Therefore, since they have the same angles. From this similarity, we have the ratios // Two geometrical objects are called similar if one is congruent to the result of a uniform scaling (enlarging or shrinking) of the other. ...
Since AB = DC, we have  .
Therefore,  AE = CE
 BE = DE
E bisects the diagonals AC and BD. For the bisection theorem, see ham sandwich theorem. ...
Derivation of the area formula
Area of the parallelogram is in blue The area formula, Image File history File links This is a lossless scalable vector image. ...
Image File history File links This is a lossless scalable vector image. ...
can be derived as follows: The area of the parallelogram to the right (the blue area) is the total area of the rectangle less the area of the two orange triangles. The area of the rectangle is and the area of a single orange triangle is Therefore, the area of the parallelogram is Alternate method
Step one: ends of parallelogram are chopped off
Step two: pieces are rearranged An alternative, less mathematically sophisticated method, to show the area is by rearrangement of the area. First, take the two ends of the parallelogram and chop them off to form two more triangles. Each of these two new triangles are equal in every way with the orange triangles. This first step is shown to the right. Image File history File links This is a lossless scalable vector image. ...
Image File history File links This is a lossless scalable vector image. ...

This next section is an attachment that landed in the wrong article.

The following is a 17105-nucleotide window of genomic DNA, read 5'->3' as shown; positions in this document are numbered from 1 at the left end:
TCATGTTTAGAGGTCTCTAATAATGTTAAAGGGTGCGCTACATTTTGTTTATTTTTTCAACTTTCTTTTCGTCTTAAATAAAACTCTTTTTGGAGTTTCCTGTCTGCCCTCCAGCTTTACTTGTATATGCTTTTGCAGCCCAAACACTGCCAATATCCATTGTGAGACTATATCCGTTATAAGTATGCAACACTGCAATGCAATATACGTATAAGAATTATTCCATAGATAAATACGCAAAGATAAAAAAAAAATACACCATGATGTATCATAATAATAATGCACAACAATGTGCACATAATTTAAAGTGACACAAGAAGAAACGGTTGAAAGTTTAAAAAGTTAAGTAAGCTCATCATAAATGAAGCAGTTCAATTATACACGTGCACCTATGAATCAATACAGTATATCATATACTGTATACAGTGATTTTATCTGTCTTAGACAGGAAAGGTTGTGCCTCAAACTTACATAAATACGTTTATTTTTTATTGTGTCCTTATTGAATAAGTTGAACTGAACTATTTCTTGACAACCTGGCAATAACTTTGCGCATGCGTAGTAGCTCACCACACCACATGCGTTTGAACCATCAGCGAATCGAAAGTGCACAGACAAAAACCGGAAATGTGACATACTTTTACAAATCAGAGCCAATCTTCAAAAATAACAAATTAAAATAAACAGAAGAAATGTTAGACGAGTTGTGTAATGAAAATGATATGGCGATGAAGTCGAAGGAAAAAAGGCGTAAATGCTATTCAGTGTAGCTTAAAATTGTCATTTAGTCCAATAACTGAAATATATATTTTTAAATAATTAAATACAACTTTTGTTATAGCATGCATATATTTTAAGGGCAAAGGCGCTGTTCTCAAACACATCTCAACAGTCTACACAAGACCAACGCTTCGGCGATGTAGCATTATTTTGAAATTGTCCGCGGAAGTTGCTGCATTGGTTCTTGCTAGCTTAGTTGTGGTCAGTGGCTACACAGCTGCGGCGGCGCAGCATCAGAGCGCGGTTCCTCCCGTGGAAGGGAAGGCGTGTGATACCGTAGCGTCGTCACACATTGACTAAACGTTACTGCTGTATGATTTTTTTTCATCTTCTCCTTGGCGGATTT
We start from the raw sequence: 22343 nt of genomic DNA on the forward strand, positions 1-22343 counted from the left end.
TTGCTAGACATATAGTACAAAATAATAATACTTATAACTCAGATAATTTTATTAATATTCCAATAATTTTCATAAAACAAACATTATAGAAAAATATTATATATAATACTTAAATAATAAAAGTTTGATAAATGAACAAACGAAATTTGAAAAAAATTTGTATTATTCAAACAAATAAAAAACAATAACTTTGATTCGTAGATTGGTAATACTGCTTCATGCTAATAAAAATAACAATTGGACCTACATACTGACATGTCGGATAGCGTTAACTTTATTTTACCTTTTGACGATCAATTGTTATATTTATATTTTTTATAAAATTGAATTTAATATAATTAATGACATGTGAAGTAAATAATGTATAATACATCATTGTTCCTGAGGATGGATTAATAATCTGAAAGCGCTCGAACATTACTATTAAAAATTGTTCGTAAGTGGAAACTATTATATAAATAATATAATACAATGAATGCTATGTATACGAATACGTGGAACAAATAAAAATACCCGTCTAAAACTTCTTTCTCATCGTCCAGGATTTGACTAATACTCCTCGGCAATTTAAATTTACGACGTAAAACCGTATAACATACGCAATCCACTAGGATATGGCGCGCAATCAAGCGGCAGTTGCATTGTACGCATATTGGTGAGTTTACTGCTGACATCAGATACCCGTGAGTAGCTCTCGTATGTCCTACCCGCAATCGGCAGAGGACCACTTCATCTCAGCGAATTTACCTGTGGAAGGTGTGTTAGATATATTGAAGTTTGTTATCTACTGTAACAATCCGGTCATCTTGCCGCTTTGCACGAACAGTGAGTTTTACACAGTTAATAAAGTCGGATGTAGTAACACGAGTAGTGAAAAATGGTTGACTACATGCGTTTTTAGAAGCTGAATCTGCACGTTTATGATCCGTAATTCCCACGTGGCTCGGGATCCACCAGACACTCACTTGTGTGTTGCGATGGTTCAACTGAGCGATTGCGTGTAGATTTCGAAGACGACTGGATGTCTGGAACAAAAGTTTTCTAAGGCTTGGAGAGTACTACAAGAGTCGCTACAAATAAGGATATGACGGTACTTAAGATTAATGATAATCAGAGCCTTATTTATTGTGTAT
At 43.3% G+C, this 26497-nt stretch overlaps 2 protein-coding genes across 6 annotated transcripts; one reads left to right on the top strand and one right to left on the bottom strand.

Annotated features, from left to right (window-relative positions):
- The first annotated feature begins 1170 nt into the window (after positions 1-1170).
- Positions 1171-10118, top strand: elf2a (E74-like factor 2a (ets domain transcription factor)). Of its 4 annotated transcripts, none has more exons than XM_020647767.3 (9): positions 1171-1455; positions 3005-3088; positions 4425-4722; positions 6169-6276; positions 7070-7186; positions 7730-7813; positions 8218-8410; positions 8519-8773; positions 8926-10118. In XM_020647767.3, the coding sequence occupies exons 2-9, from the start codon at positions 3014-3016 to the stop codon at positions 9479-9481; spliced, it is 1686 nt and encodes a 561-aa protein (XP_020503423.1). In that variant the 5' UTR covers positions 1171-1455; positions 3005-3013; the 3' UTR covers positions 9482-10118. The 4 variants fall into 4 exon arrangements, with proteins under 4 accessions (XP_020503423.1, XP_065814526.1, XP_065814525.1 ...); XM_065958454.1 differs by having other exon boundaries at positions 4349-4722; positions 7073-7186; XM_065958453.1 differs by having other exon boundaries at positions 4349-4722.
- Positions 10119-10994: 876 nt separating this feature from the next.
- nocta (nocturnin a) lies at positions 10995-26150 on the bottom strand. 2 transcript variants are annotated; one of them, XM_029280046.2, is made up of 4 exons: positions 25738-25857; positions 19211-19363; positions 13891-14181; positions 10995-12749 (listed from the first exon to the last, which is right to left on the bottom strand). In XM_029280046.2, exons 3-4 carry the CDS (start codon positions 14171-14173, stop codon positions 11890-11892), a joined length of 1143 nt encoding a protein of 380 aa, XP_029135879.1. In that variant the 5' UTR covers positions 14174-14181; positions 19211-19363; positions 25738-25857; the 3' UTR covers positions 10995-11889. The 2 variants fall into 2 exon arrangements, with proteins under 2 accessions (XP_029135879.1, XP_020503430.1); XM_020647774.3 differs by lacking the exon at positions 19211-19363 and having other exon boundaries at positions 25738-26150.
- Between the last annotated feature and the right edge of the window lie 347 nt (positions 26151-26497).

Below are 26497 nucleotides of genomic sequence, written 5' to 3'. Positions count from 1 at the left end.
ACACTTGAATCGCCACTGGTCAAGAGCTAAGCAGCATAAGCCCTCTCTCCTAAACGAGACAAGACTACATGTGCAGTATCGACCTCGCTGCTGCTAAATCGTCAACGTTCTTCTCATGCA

Image File history File links This is a lossless scalable vector image. ...
Image File history File links This is a lossless scalable vector image. ...
The second step is merely swap the left orange triangle with the right blue triangle. Clearly, the two blue triangles plus the blue rectangle have an area equivalent to BH. To further demonstrate this, the first image on the right could be printed off and cut up along the lines:  Cut along the lines between the orange triangles and the blue parallelogram
 Cut along the vertical lines on the end to form the two blue triangles and the blue rectangle
 Rearrange all five pieces as shown in the second image
See also In mathematics, a fundamental pair of periods is an ordered pair of complex numbers that define a lattice in the complex plane. ...
A method for removing genital warts. ...
For other uses, see Rhombus (disambiguation). ...
Synthetic geometry is a descriptive term that identifies a methodology of geometry which makes use of theorems and synthetic observations to create theorems or solve problems, as opposed to analytic geometry which uses algebra, numbers, computations to draw theorems or solve problems. ...
In geometry, a gnomon is a plane figure formed by removing a parallelogram from a corner of a larger parallelogram. ...
External links Eric W. Weisstein (born March 18, 1969, in Bloomington, Indiana) is an encyclopedist who created and maintains MathWorld and Eric Weissteins World of Science (ScienceWorld). ...
MathWorld is an online mathematics reference work, sponsored by Wolfram Research Inc. ...
cuttheknot is an educational website maintained by Alexander Bogomolny and devoted to popular exposition of a great variety of topics in mathematics. ...
cuttheknot is an educational website maintained by Alexander Bogomolny and devoted to popular exposition of a great variety of topics in mathematics. ...